The day before Christmas, we cooked Christmas Eve’s dinner with what we had. We rehydrated cubes of freeze-dried turkey, amalgamated them and shaped them into a roasted turkey. I tried to do a bûche de Noël (“Christmas log”), a French traditional pastry that we eat on Christmas Eve. But as I had to substitute most ingredients, the result was not exactly as expected: the dough was slimy when it came out of the oven, the icing remained liquid, and the brittle was soft. So, I superimposed all the layers in a dish, froze everything and introduced it as a bûche glacée (“iced log”). The crew, who had no idea what this pastry was supposed to look like, seemed to enjoy it. We also made gingerbread houses, which is not that easy when your “house” is a dome.

2015-12-24_Gingerbread domes
Making gingerbread domes.

After dinner, we received a surprise from mission support: a video with messages from mission support staff and from some of my crewmates’ family members. No message from my family (which came as no surprise: they were busy dealing with very bad events which happened just before Christmas), but I had the pleasure to watch one of the most famous living astrobiologist talk to us while wearing a Santa’s hat.

Presents were given in the morning of the 25th, following a mix of our different traditions. Most presents were placed at the foot of the tree (or, given the size of the tree: the tree was placed at the foot of most presents), on the recipient’s shoes, following a French tradition. Others were given by hand, and others were hidden. As we had no wrapping paper, wraps were as interesting as their contents: cardboard boxes, napkins, socks, sleeping bag’s cover…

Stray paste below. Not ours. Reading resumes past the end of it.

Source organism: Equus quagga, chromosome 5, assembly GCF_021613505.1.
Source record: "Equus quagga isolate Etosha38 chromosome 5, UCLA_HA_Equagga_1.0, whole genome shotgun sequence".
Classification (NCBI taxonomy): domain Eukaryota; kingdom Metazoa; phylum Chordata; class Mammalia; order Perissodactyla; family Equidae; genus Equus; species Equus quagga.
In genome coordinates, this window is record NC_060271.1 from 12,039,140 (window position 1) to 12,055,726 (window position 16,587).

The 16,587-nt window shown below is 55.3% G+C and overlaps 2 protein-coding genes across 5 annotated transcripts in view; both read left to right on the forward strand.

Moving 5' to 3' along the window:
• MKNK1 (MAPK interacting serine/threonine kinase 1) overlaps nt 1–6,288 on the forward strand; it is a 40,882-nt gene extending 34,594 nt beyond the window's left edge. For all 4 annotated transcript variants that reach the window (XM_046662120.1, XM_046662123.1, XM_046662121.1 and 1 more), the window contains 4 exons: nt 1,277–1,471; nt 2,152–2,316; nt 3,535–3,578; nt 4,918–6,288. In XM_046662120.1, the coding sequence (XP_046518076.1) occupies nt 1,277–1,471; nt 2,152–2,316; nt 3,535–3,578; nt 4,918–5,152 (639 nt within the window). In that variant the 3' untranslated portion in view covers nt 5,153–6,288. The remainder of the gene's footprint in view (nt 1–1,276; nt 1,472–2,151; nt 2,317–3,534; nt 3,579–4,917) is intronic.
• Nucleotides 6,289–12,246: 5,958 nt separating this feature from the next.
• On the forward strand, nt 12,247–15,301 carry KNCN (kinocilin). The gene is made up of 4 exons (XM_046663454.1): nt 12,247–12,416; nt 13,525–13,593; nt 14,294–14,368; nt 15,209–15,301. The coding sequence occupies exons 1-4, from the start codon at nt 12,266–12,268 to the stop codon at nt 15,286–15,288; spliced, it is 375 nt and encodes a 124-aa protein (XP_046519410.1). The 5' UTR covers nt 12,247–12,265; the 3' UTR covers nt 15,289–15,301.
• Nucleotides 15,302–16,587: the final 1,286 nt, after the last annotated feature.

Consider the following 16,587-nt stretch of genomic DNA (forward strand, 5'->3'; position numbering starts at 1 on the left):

Opening Christmas presents.
With no access to shops, most of my crewmates made Christmas presents by hand. Here, the crew (minus Carmel, who is behind the camera) wearing hats knitted by Carmel. From left to right: myself, Christiane, Tristan, Andrzej, and Sheyna.

After opening presents, we sent videos to our families. Without phones or direct Internet access, and with emails delayed by 20 minutes in both directions, this is for us the most direct way of communicating with the outside world.

New Year’s Eve was a bit less special. Firstly, because of our workload. Secondly, because of our different sleep cycles: we sleep in shifts to avoid leaving the dome unattended for more than a few hours. Two of my crewmates went to bed at 9 pm and, at midnight, only Christiane and I were still downstairs. We watched the stars and, around midnight, witnessed beautiful fireworks: a surprisingly bright shooting star, highlighted by the lack of artificial light.

5 thoughts on “Celebrations in isolated and confined environments

  1. Henri says:

    Bonne année à vous 6 !
    C’est très intéressant d’en apprendre plus sur la mission, et sur ce que vous vivez.
    Le ton de tes articles semble changer, peu à peu. C’est peut être car tu en parles un petit peu parfois, mais j’ai l’impression de lire un peu de fatigue dans ce que tu écris.
    Plein de bonnes ondes pour vous tous 🙂


    1. Cyprien Verseux says:

      Bonjour Henri ! Bonne année à vous aussi !

      Merci pour ce message. Effectivement nous sommes parfois un peu fatigués à cause de notre charge de travail et du manque de soleil, mais rien de grave.

      A bientôt !